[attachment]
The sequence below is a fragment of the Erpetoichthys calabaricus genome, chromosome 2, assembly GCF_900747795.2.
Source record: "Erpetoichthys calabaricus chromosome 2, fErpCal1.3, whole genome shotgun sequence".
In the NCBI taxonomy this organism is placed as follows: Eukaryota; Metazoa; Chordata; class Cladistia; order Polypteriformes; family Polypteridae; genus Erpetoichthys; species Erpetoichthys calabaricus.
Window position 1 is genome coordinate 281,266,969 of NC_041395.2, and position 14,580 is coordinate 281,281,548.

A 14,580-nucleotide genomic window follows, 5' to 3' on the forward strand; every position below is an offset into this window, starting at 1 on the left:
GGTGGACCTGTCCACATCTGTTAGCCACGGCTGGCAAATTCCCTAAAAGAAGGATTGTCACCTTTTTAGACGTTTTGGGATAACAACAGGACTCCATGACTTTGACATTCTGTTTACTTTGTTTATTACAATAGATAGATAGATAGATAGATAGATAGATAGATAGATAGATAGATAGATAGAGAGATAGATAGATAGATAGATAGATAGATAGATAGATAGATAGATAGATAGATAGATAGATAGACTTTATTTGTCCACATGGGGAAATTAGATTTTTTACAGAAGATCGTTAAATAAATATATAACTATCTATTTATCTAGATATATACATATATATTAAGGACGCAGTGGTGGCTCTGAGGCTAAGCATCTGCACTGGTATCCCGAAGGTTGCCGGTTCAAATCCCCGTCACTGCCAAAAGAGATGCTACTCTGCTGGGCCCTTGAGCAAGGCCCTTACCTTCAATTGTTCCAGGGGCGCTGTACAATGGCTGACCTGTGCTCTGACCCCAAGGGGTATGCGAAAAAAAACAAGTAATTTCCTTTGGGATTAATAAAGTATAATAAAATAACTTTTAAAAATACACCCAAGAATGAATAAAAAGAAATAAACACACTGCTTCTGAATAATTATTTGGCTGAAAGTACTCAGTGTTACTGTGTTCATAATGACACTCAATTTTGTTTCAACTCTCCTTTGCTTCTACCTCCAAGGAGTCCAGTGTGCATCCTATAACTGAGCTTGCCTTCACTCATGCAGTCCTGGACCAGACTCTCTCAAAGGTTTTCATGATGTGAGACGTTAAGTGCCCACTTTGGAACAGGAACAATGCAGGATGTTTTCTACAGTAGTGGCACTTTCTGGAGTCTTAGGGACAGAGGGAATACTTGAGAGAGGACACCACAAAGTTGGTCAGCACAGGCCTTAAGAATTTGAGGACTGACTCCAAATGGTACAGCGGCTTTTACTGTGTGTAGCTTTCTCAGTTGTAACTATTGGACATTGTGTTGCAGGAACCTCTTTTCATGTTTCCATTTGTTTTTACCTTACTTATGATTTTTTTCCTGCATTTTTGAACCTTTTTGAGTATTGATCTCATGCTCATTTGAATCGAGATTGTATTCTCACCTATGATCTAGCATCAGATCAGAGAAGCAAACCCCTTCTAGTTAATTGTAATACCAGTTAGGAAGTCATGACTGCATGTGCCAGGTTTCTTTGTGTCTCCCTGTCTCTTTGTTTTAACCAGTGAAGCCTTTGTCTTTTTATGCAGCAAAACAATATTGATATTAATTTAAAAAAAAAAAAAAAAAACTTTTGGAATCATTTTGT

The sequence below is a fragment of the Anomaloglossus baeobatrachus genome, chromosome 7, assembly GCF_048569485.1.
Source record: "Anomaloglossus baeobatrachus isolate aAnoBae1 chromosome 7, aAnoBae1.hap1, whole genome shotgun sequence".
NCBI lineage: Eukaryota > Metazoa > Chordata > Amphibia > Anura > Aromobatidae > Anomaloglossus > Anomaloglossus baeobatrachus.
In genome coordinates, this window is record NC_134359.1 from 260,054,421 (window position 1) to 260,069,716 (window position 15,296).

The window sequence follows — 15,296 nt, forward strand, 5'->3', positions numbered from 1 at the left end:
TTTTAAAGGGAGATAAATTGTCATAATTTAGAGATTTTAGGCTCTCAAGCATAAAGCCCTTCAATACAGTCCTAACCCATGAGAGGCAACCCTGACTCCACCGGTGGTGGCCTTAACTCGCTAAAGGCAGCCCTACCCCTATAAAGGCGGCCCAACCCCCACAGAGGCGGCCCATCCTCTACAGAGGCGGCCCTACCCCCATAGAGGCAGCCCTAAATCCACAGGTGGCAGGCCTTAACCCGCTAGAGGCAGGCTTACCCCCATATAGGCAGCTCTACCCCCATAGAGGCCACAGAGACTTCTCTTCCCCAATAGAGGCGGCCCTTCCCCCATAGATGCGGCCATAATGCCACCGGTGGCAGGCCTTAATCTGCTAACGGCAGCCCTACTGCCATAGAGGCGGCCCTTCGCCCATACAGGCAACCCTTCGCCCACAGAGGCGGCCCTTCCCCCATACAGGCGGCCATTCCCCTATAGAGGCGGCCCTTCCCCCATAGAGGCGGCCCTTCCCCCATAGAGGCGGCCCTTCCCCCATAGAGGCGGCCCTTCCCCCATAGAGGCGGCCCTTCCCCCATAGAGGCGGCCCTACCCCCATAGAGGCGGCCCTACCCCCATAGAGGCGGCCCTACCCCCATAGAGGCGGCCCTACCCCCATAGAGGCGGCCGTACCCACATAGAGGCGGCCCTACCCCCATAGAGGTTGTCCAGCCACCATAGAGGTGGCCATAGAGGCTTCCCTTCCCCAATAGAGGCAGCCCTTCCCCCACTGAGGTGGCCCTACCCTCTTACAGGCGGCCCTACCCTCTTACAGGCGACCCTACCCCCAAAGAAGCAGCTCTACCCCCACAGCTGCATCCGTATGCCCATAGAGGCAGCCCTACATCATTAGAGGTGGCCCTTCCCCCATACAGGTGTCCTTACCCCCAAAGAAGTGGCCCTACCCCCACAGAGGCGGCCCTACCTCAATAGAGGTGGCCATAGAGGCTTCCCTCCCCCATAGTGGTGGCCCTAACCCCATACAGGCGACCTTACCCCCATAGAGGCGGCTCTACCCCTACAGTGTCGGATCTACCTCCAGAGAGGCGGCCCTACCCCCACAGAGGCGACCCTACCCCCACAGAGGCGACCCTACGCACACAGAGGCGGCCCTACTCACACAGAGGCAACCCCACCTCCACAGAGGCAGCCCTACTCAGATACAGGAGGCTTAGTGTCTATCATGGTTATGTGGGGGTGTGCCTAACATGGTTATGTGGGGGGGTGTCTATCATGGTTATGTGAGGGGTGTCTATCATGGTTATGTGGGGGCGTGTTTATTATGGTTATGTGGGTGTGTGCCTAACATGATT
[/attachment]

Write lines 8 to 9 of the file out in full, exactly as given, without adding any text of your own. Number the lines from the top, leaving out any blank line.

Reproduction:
Source record: "Anomaloglossus baeobatrachus isolate aAnoBae1 chromosome 7, aAnoBae1.hap1, whole genome shotgun sequence".
NCBI lineage: Eukaryota > Metazoa > Chordata > Amphibia > Anura > Aromobatidae > Anomaloglossus > Anomaloglossus baeobatrachus.